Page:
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Original Investigation | Ophthalmic Molecular Genetics

Growth of Geographic Atrophy on Fundus Autofluorescence and Polymorphisms of CFH, CFB, C3, FHR1-3, and ARMS2 in Age-Related Macular Degeneration

Josemaria Caire, MD1,2; Sergio Recalde, PhD1; Alvaro Velazquez-Villoria, MD1,2; Laura Garcia-Garcia, BS1; Nicholas Reiter, BS1; Jaouad Anter, PhD3; Patricia Fernandez-Robredo, PhD1; Alfredo García-Layana, MD, PhD2; for the Spanish Multicenter Group on AMD
[+] Author Affiliations
1Ophthalmology Experimental Laboratory, Universidad de Navarra, Pamplona, Spain
2Department of Ophthalmology, Clínica Universidad de Navarra, Pamplona, Spain
3Department of Cellular and Molecular Medicine, Centro de Investigaciones Biológicas and Ciber de Enfermedades Raras, Madrid, Spain
JAMA Ophthalmol. 2014;132(5):528-534. doi:10.1001/jamaophthalmol.2013.8175.
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Importance  Identification of the genetic risk factors that contribute to geographic atrophy (GA) could lead to advancements in interventional trials and/or therapeutic approaches for combating vision loss.

Objective  To investigate whether single-nucleotide polymorphisms (SNPs) are associated with the presence and progression of established GA in age-related macular degeneration (AMD).

Design, Setting, and Participants  Prospective, controlled, multicenter study of 154 patients with GA/AMD and 141 age-matched control participants at 8 Spanish hospitals.

Main Outcomes and Measures  Samples of DNA were collected to analyze SNPs within AMD-related genes (CFH, CFB, C3, FHR1-3, and ARMS2). Fundus autofluorescence imaging was used to evaluate GA progression during a 2-year period in 73 patients with GA/AMD. Finally, logistic regression was used to analyze the associations of SNPs, age, body mass index, and cigarette smoking with the rate of progression and relative growth of GA.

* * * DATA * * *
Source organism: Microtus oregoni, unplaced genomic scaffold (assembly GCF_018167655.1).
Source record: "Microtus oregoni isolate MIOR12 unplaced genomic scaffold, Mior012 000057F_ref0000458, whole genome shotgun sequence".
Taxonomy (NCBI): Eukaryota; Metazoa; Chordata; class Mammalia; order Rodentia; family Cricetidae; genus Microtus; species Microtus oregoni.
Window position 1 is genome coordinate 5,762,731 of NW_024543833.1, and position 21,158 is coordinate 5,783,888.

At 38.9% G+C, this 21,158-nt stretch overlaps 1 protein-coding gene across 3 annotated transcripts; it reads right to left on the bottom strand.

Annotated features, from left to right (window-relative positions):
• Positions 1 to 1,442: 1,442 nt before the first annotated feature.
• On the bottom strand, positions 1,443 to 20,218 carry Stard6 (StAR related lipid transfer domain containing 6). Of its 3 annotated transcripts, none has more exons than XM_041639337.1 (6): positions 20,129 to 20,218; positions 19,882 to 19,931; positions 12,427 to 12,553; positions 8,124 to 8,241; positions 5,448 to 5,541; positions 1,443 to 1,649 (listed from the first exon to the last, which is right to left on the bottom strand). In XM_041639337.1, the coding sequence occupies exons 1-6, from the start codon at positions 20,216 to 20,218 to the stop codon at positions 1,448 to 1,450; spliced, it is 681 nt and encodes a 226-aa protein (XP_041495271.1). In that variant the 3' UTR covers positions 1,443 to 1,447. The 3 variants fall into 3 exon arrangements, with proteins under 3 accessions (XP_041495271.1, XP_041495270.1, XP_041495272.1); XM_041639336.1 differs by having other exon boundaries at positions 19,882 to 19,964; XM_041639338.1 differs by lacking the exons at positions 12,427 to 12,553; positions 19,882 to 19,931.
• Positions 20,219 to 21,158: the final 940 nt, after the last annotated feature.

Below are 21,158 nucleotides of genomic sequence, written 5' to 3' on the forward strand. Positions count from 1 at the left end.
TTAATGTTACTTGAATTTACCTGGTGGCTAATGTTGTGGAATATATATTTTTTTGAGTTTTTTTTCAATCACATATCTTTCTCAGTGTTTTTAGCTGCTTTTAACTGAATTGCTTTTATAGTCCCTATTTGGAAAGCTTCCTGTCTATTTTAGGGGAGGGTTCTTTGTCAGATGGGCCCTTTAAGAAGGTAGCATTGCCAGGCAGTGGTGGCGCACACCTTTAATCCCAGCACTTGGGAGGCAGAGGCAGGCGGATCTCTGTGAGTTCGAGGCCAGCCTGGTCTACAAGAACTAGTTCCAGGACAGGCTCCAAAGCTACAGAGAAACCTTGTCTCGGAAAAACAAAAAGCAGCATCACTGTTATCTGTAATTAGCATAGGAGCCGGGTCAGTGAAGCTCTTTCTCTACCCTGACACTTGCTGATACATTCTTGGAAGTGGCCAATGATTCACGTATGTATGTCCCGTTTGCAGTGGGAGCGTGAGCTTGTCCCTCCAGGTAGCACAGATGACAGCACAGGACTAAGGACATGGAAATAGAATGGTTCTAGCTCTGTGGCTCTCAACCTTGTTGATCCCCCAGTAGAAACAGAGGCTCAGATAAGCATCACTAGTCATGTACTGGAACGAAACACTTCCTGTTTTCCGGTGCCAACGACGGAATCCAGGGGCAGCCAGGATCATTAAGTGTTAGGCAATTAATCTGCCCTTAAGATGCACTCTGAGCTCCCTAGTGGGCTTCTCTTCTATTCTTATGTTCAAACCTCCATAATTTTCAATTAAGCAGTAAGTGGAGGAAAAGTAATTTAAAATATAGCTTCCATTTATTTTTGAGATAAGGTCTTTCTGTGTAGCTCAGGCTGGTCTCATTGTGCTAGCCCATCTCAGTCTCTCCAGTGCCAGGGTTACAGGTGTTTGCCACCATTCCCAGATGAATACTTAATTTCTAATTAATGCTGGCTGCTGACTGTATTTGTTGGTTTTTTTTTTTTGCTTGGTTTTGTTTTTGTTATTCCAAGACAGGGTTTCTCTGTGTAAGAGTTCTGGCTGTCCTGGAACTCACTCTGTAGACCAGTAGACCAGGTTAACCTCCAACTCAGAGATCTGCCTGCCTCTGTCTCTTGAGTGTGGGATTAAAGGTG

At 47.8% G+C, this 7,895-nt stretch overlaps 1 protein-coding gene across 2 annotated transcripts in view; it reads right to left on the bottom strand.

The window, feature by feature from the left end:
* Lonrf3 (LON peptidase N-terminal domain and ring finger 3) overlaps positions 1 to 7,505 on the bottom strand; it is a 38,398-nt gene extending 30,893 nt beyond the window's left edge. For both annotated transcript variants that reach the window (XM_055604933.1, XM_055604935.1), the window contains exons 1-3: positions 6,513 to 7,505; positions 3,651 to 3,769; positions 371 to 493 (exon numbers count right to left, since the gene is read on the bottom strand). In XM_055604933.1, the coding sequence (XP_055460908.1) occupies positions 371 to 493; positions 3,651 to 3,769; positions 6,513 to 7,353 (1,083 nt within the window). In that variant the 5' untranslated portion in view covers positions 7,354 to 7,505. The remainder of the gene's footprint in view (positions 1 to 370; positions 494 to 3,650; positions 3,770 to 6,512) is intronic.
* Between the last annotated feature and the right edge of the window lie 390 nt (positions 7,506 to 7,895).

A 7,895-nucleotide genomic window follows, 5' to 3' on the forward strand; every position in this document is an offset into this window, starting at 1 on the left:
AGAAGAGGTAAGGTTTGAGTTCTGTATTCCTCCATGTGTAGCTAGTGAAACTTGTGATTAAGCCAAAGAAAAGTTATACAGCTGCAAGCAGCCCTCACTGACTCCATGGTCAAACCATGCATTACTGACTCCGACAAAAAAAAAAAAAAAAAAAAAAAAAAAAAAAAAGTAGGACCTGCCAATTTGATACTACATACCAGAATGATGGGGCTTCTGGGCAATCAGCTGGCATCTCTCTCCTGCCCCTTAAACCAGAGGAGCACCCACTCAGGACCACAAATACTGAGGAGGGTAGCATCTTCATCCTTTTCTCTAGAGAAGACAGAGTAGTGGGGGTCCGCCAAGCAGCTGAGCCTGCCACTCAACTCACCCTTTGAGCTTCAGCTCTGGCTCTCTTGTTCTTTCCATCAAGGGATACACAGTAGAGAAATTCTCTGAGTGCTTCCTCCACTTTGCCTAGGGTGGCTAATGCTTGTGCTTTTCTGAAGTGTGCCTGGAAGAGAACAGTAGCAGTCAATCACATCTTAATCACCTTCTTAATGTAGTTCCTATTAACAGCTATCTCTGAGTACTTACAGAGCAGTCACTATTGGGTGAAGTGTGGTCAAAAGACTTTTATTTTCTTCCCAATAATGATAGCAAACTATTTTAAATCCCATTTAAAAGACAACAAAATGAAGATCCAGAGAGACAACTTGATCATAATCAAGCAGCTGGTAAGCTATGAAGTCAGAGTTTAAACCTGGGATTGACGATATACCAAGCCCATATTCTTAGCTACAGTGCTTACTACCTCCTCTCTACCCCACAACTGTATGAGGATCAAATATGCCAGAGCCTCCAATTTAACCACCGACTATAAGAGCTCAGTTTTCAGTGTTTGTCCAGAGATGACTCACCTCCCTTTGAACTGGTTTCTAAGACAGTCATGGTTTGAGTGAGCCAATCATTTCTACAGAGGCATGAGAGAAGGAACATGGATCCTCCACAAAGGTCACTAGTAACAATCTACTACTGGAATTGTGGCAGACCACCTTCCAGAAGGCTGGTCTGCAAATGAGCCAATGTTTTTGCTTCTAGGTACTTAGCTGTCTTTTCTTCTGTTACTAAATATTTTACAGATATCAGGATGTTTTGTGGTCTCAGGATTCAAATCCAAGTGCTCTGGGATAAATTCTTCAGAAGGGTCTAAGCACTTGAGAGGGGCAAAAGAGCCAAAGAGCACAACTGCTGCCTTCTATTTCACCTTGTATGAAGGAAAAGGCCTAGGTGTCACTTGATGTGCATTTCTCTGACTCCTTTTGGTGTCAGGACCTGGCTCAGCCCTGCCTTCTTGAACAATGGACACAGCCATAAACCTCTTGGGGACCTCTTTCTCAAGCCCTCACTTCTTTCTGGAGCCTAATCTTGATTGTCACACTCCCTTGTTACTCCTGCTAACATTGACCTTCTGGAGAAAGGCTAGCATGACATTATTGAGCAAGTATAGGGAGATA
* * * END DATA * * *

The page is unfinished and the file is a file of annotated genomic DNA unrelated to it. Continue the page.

Results  This case-control analysis revealed a significant (P < .05) association between the presence of GA and SNPs within CFH, ARMS2, and FHR1-3. Moreover, logistic regression analysis identified significant associations of the rate of progression with genetic polymorphisms (CFH-402His [P = .04] and CFH-62Ile [P = .04]) and demographic factors (sex [P = .02] and age [P = .02]), whereas relative growth was associated with 1 polymorphism (CFB-32Gln [P = .04]).

Conclusions and Relevance  Taken together, our findings confirm that genetic risk factors related to the presence of GA are not identical to those associated with GA progression. In fact, we demonstrate that gene variants of CFH and CFB, as well as demographic risk factors, confer significant risk for GA progression (both rate of progression and relative growth) within a Spanish population.

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Figure.
Fundus Autofluorescence Images at 0 and 24 Months

Fundus autofluorescence images were taken at 0 months (A) and 24 months (B). The geographic atrophy area was selected and measured to analyze the geographic atrophy progression.

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